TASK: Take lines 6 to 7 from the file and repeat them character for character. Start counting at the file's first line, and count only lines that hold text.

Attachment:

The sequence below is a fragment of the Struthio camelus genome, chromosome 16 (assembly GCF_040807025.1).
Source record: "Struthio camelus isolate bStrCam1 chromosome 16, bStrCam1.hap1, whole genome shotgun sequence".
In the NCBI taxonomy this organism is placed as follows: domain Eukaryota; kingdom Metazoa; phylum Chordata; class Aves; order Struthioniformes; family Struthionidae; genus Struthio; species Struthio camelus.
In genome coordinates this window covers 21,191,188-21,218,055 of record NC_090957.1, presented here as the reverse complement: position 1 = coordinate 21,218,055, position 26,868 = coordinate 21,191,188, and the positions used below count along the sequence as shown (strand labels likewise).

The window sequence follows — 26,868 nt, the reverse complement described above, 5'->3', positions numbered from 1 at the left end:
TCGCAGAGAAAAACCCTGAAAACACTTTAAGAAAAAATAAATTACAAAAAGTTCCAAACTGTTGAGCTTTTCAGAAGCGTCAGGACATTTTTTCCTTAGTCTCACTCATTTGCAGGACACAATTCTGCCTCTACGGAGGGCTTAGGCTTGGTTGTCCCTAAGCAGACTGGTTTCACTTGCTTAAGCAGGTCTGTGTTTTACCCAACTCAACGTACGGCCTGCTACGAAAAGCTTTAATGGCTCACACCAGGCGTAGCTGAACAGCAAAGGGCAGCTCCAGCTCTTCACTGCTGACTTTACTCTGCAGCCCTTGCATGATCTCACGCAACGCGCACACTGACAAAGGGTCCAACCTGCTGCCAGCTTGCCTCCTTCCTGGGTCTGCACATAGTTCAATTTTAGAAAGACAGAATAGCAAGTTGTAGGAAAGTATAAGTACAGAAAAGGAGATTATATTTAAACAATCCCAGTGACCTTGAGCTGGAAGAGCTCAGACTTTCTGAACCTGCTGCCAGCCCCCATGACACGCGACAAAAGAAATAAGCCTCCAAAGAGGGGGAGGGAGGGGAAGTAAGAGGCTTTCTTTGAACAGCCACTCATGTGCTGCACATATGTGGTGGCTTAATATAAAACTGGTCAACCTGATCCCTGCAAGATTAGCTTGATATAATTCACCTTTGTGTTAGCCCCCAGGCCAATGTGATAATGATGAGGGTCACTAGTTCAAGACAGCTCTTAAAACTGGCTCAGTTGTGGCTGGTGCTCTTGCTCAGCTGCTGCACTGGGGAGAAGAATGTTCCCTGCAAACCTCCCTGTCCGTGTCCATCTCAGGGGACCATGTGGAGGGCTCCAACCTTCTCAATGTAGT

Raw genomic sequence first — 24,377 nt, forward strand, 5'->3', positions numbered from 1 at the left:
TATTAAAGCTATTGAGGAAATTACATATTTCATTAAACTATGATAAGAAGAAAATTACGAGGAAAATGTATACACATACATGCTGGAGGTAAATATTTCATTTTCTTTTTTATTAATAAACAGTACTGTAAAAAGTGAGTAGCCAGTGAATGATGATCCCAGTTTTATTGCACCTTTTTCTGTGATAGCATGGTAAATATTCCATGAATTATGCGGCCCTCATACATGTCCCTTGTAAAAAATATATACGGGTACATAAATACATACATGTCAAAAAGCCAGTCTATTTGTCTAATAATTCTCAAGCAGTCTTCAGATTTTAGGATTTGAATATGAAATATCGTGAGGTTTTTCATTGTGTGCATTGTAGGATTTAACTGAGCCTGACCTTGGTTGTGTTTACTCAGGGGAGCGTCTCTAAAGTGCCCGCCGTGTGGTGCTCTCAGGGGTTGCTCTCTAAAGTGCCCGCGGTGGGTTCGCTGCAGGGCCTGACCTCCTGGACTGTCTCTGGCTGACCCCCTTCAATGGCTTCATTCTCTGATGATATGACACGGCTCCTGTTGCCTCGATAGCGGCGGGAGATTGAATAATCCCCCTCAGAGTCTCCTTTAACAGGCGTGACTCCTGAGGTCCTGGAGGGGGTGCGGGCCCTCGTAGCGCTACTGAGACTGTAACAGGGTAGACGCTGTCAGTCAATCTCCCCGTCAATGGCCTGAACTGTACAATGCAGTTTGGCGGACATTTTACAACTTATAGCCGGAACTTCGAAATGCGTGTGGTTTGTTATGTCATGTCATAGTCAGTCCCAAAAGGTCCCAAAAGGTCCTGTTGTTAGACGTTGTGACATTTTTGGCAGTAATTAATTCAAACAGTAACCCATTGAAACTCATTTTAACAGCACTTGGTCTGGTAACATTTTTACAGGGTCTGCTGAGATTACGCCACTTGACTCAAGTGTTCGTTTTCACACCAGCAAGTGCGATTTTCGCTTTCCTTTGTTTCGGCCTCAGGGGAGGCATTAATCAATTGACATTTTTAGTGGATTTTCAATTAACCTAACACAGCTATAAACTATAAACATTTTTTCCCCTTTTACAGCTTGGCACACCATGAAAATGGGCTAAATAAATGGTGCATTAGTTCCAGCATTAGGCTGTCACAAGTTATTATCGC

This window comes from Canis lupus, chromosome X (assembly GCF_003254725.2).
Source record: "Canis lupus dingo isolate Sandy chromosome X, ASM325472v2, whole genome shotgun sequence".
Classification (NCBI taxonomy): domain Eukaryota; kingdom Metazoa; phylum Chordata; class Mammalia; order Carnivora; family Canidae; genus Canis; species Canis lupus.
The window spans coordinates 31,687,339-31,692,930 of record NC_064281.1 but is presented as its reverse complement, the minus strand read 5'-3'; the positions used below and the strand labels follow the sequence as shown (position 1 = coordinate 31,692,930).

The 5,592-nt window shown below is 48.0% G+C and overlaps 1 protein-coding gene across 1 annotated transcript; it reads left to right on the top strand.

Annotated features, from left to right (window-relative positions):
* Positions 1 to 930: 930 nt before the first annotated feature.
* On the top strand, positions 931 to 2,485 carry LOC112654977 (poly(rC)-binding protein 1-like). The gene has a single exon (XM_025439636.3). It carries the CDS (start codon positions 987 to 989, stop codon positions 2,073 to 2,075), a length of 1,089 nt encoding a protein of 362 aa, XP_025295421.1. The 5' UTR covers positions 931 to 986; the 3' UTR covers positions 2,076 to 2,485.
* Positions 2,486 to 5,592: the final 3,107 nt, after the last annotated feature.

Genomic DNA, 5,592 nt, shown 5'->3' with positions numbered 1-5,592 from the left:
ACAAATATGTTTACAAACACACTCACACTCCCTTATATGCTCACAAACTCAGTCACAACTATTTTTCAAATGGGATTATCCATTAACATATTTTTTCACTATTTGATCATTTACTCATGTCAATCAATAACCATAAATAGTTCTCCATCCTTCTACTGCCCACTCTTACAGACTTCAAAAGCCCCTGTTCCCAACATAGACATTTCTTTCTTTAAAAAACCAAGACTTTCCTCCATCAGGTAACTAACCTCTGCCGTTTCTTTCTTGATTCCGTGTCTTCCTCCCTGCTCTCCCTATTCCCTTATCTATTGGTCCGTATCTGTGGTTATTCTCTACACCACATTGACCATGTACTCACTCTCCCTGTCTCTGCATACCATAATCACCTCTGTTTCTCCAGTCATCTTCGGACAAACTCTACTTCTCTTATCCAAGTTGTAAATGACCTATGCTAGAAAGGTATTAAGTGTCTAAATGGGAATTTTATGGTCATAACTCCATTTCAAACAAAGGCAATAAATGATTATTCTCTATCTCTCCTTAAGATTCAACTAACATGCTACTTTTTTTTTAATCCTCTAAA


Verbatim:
TCGCAGAGAAAAACCCTGAAAACACTTTAAGAAAAAATAAATTACAAAAAGTTCCAAACTGTTGAGCTTTTCAGAAGCGTCAGGACATTTTTTCCTTAGTCTCACTCATTTGCAGGACACAATTCTGCCTCTACGGAGGGCTTAGGCTTGGTTGTCCCTAAGCAGACTGGTTTCACTTGCTTAAGCAGGTCTGTGTTTTACCCAACTCAACGTACGGCCTGCTACGAAAAGCTTTAATGGCTCACACCAGGCGTAGCTGAACAGCAAAGGGCAGCTCCAGCTCTTCACTGCTGACTTTACTCTGCAGCCCTTGCATGATCTCACGCAACGCGCACACTGACAAAGGGTCCAACCTGCTGCCAGCTTGCCTCCTTCCTGGGTCTGCACATAGTTCAATTTTAGAAAGACAGAATAGCAAGTTGTAGGAAAGTATAAGTACAGAAAAGGAGATTATATTTAAACAATCCCAGTGACCTTGAGCTGGAAGAGCTCAGACTTTCTGAACCTGCTGCCAGCCCCCATGACACGCGACAAAAGAAATAAGCCTCCAAAGAGGGGGAGGGAGGGGAAGTAAGAGGCTTTCTTTGAACAGCCACTCATGTGCTGCACATATGTGGTGGCTTAATATAAAACTGGTCAACCTGATCCCTGCAAGATTAGCTTGATATAATTCACCTTTGTGTTAGCCCCCAGGCCAATGTGATAATGATGAGGGTCACTAGTTCAAGACAGCTCTTAAAACTGGCTCAGTTGTGGCTGGTGCTCTTGCTCAGCTGCTGCACTGGGGAGAAGAATGTTCCCTGCAAACCTCCCTGTCCGTGTCCATCTCAGGGGACCATGTGGAGGGCTCCAACCTTCTCAATGTAGT

Raw genomic sequence first — 24,377 nt, forward strand, 5'->3', positions numbered from 1 at the left: